Feb 18, 2014 - 9:45am

VW Workers Rebuff UAW

Senior Vice President, Employment Policy Division

Crossposted from the Workforce Freedom Initiative blog

After a campaign in which it seemed to have everything going its way, the United Auto Workers union was unable to convince a majority of employees at the Volkswagen plant in Chattanooga, Tennessee to unionize.  In a 712 to 626 vote, workers rebuffed the UAW, handing the union a bitter defeat.

The campaign at VW will be studied for a long time to come, but several observations can be made in the immediate aftermath of the vote.  First, the result should prove beyond any doubt that card check is a flawed system for determining the true wishes of workers with regard to unionizing.  The UAW claimed for several months that it had signature cards from a majority of the plant’s employees, and yet, when those employees were allowed to vote in private, the union lost.  As opponents of card check have said for years, when forced to do so in public, people might sign a card for reasons that have nothing to do with supporting a union.  Their real views are best expressed in the privacy of the voting booth.

Second, unions claim that employer pressure and intimidation account for their inability to win elections.  That argument looks quite shaky today.  VW management not only signed a neutrality agreement, they all but rolled out the red carpet for the UAW.  UAW representatives were allowed to speak at employee meetings, they were given access to workers, and reportedly had an office inside the plant.  These are the sorts of conditions unions claim they need to have a “fair” election.  The UAW had all of this, and still couldn’t convince a majority of workers to vote yes.  This will certainly bolster the view that the real problem is not that employers are opposed to unionizing, it’s that workers themselves are.  It’s the product that needs fixing, not the process.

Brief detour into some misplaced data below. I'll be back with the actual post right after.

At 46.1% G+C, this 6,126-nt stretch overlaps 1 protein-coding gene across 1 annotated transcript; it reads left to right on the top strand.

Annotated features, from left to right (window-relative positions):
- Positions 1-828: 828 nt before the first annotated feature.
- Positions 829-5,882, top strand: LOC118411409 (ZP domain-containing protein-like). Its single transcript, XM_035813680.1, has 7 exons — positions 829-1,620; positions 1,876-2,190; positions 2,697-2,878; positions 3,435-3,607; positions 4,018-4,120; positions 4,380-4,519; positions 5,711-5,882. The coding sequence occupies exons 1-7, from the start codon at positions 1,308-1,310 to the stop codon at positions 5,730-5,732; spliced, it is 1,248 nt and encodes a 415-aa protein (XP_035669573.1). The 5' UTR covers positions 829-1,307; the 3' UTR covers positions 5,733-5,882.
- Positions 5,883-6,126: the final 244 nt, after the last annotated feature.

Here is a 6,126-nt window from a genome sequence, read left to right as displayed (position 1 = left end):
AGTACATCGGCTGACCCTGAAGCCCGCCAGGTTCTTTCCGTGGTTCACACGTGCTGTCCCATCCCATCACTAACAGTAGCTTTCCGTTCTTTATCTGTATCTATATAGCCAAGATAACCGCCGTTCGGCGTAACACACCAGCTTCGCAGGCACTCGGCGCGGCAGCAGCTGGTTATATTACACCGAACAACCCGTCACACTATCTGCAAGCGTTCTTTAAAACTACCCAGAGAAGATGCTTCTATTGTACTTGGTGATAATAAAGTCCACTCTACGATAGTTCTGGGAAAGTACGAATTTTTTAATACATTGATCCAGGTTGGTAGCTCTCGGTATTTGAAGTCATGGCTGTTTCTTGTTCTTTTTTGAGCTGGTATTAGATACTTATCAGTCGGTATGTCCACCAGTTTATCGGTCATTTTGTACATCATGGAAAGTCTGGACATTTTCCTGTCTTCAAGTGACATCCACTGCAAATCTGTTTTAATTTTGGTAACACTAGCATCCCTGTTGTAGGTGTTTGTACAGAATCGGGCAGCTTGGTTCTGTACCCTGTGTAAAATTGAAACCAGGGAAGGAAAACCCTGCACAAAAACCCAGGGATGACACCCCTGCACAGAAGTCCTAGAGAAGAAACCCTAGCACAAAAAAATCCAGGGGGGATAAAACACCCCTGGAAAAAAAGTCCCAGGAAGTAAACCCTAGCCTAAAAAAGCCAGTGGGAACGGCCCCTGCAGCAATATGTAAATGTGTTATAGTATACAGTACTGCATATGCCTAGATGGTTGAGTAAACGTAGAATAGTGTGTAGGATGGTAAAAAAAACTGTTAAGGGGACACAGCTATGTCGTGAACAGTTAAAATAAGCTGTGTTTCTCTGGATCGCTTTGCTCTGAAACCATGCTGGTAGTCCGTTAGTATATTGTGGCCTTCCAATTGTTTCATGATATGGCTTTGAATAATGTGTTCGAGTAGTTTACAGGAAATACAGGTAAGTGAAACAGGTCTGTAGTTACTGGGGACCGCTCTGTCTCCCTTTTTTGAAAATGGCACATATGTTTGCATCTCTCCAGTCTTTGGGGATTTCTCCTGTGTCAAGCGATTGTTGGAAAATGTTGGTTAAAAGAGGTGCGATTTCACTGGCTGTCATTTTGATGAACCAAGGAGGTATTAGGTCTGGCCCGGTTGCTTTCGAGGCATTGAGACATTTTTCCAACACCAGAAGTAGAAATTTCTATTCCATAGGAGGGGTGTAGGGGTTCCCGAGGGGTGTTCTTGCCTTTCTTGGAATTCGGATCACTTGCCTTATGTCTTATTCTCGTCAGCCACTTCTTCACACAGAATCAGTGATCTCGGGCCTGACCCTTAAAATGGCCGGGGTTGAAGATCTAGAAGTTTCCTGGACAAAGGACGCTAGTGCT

Third, this might mean the end of the UAW’s “moderation.”  Since at least 2011, the union has (sometimes) pursued a non-confrontational approach to organizing — seeking to convince workers and employers that a “new” UAW is a safe partner that will collaborate in the efficient management of a workplace.  The “works council” concept at VW was the epitome of this approach, and notably had management buy-in.  It didn’t work.  Thus, the UAW may decide to revert to form and take the gloves off.  We have already seen this more hostile approach bubbling just under the surface at Nissan’s plant in Mississippi where the fatuous charge of “human rights violator" has frequently been thrown around by the union.  It will be very interesting to see where that campaign goes from here.

The UAW can’t revive its efforts at Chattanooga for a year.  Whether the favorable conditions they enjoyed this time around will exist twelve months from now is open to question.  And as the union knows, those conditions are quite unlikely to exist elsewhere.  It must be a disappointing day at UAW headquarters, and justifiably so.  

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UAW vote screen shot.png

UAW vote screen shot

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About the Author

Glenn Spencer Headshot
Senior Vice President, Employment Policy Division

Glenn Spencer is senior vice president of the Employment Policy division at the U.S. Chamber of Commerce.